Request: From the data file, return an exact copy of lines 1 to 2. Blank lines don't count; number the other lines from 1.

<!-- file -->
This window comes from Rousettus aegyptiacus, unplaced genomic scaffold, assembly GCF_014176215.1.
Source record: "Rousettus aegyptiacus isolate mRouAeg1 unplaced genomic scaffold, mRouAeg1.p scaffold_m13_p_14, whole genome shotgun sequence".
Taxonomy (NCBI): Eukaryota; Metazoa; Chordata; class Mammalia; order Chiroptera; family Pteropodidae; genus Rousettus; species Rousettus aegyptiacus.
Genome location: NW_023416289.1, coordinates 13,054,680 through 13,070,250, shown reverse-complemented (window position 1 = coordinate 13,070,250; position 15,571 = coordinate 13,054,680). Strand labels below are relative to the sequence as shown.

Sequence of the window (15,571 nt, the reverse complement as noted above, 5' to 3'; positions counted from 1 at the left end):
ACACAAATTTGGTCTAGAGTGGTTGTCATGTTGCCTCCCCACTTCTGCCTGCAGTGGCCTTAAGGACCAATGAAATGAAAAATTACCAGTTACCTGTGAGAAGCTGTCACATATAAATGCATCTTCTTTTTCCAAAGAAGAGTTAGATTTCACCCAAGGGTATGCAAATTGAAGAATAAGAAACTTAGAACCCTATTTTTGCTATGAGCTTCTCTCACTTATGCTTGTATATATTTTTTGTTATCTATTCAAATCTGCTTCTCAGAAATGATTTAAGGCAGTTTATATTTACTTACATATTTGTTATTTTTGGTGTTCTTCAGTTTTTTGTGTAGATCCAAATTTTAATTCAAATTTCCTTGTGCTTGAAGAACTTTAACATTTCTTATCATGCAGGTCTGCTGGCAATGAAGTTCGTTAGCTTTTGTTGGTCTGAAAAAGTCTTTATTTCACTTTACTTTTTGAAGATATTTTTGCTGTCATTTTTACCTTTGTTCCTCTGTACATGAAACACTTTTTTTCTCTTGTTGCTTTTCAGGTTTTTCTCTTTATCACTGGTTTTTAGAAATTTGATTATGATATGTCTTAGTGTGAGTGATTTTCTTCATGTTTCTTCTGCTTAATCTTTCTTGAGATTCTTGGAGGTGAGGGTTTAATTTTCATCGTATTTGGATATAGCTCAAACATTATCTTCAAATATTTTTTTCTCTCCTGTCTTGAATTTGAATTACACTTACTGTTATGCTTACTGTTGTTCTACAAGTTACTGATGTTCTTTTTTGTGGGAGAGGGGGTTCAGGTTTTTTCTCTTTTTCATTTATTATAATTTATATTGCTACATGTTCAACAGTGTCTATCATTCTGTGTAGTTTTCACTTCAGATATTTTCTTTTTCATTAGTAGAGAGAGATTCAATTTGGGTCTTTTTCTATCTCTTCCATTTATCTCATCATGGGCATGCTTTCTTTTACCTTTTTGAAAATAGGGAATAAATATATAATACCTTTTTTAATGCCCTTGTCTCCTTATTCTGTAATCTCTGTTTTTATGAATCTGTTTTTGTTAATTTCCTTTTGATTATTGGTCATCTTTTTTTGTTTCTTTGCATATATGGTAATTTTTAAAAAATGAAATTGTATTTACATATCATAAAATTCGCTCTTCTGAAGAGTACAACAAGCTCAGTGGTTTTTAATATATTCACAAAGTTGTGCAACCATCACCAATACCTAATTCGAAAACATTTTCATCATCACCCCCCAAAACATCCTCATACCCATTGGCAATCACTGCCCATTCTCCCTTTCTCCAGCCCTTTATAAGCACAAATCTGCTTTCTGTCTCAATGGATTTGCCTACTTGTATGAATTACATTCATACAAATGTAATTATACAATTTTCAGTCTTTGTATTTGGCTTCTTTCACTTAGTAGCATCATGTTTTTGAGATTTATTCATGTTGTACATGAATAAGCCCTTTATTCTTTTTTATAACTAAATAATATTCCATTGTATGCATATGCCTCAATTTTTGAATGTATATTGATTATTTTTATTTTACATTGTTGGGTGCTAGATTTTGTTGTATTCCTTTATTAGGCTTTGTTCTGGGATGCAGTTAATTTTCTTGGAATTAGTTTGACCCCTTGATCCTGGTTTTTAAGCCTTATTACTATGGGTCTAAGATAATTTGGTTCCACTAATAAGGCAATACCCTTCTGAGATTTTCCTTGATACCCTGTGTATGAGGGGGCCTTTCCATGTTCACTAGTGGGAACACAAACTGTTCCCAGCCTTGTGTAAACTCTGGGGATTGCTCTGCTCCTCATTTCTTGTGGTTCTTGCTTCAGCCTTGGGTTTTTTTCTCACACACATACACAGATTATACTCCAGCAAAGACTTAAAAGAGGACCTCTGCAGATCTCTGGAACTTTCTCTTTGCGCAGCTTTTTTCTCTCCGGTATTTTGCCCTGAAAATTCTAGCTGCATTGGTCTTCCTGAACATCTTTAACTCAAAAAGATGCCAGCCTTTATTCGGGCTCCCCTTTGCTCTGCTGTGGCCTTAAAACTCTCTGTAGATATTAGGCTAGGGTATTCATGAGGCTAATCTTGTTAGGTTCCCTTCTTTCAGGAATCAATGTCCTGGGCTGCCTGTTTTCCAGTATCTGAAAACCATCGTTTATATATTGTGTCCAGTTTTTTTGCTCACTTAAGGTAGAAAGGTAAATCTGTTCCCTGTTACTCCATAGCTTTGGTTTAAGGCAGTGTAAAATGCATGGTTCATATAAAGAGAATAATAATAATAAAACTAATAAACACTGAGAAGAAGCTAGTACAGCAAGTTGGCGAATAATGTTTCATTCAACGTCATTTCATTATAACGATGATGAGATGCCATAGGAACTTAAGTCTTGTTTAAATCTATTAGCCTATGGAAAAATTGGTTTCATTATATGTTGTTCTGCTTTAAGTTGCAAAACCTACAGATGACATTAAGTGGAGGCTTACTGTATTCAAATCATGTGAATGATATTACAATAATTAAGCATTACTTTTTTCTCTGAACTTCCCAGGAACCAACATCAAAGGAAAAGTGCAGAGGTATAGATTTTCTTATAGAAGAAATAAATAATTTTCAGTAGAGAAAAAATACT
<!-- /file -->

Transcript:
This window comes from Rousettus aegyptiacus, unplaced genomic scaffold, assembly GCF_014176215.1.
Source record: "Rousettus aegyptiacus isolate mRouAeg1 unplaced genomic scaffold, mRouAeg1.p scaffold_m13_p_14, whole genome shotgun sequence".